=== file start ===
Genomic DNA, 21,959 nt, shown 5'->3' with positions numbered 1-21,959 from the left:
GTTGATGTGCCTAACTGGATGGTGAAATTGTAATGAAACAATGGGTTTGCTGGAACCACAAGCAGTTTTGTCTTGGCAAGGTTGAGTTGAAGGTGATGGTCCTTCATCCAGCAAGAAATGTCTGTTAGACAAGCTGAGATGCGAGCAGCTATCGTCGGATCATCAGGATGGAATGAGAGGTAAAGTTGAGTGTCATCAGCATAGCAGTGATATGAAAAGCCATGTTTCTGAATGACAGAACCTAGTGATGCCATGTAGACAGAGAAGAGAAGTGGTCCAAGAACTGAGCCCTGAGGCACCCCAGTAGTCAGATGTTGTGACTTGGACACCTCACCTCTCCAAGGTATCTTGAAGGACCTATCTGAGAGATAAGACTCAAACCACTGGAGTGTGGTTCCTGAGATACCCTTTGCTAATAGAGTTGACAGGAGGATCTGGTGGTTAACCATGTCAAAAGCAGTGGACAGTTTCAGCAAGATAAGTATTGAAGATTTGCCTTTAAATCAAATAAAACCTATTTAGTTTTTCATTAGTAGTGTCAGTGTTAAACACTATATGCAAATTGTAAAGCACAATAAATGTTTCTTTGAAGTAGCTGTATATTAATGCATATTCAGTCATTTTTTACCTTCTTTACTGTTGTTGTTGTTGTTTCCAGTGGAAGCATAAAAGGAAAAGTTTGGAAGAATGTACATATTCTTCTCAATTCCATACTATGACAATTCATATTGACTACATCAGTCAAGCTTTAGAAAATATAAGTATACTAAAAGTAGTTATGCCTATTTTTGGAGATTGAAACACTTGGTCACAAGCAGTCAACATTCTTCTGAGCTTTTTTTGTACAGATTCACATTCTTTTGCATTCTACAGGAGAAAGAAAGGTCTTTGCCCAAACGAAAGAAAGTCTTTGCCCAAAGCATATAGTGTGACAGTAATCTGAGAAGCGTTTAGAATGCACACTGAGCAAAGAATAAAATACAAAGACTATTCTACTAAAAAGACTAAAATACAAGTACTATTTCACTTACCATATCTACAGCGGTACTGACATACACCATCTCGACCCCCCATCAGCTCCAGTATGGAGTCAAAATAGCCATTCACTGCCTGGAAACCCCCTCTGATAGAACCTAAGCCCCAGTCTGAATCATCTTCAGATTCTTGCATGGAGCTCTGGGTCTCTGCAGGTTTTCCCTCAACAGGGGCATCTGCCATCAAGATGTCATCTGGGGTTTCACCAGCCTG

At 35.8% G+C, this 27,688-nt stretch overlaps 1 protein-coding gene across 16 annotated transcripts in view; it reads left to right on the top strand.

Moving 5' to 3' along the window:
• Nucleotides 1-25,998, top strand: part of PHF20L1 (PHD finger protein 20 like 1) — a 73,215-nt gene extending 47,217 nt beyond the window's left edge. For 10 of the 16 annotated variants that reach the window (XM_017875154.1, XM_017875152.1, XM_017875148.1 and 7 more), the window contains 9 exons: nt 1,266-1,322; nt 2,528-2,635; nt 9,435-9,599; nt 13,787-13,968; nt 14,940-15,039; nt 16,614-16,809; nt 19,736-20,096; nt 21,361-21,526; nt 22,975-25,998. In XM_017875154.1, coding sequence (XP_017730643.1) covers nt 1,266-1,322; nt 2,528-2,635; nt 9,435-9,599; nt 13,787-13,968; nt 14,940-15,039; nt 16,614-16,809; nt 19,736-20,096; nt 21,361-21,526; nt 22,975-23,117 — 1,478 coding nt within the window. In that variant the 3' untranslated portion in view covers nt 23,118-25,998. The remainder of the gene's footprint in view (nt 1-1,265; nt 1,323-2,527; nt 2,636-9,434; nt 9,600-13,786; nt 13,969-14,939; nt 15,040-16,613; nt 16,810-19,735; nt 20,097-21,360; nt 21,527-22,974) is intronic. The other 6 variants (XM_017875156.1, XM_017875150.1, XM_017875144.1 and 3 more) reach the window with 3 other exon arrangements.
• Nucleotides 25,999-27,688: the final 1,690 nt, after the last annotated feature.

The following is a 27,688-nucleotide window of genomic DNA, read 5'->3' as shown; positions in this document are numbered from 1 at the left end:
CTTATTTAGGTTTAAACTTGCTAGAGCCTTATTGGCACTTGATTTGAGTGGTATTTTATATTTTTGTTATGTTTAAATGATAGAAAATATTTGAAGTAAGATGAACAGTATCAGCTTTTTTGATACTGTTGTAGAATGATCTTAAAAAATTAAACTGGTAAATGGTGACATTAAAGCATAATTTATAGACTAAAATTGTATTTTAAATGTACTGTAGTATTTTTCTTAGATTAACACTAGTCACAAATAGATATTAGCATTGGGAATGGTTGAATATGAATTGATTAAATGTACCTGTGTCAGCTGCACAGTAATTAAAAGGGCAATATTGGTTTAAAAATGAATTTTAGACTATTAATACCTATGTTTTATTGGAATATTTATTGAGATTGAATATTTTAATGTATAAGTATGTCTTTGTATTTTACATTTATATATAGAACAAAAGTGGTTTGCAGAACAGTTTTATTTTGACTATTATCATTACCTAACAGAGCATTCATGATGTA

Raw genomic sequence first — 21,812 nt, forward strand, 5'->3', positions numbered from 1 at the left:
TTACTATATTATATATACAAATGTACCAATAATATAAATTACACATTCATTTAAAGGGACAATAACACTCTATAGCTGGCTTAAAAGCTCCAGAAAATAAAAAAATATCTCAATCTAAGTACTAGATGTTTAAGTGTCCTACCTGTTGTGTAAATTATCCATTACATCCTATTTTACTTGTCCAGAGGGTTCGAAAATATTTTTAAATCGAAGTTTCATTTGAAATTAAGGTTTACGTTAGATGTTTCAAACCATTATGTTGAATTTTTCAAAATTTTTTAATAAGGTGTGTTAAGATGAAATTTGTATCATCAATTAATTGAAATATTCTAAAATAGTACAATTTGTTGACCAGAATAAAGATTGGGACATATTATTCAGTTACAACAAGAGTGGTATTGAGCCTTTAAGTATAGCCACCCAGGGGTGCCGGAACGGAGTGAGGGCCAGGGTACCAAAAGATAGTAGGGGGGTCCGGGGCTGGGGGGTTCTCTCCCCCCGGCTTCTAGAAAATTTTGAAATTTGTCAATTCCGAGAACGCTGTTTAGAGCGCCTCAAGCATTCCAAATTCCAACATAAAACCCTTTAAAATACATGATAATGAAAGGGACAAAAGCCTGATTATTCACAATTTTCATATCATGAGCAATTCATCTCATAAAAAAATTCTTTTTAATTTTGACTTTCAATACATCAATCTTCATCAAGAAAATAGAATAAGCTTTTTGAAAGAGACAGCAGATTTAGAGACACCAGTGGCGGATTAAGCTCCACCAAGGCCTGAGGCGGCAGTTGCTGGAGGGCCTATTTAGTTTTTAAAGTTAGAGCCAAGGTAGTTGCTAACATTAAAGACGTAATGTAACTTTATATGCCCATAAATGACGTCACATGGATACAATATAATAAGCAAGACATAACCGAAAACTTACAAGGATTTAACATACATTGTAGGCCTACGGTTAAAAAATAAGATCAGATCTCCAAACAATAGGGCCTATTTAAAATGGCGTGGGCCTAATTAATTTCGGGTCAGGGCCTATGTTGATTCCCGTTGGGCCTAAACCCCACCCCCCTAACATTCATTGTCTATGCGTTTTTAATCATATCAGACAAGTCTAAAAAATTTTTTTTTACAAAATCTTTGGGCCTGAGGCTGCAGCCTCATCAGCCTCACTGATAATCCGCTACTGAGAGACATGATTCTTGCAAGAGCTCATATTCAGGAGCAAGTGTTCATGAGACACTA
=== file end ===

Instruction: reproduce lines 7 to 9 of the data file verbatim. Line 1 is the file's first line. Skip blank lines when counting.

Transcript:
The following is a 27,688-nucleotide window of genomic DNA, read 5'->3' as shown; positions in this document are numbered from 1 at the left end:
CTTATTTAGGTTTAAACTTGCTAGAGCCTTATTGGCACTTGATTTGAGTGGTATTTTATATTTTTGTTATGTTTAAATGATAGAAAATATTTGAAGTAAGATGAACAGTATCAGCTTTTTTGATACTGTTGTAGAATGATCTTAAAAAATTAAACTGGTAAATGGTGACATTAAAGCATAATTTATAGACTAAAATTGTATTTTAAATGTACTGTAGTATTTTTCTTAGATTAACACTAGTCACAAATAGATATTAGCATTGGGAATGGTTGAATATGAATTGATTAAATGTACCTGTGTCAGCTGCACAGTAATTAAAAGGGCAATATTGGTTTAAAAATGAATTTTAGACTATTAATACCTATGTTTTATTGGAATATTTATTGAGATTGAATATTTTAATGTATAAGTATGTCTTTGTATTTTACATTTATATATAGAACAAAAGTGGTTTGCAGAACAGTTTTATTTTGACTATTATCATTACCTAACAGAGCATTCATGATGTA

Raw genomic sequence first — 21,812 nt, forward strand, 5'->3', positions numbered from 1 at the left: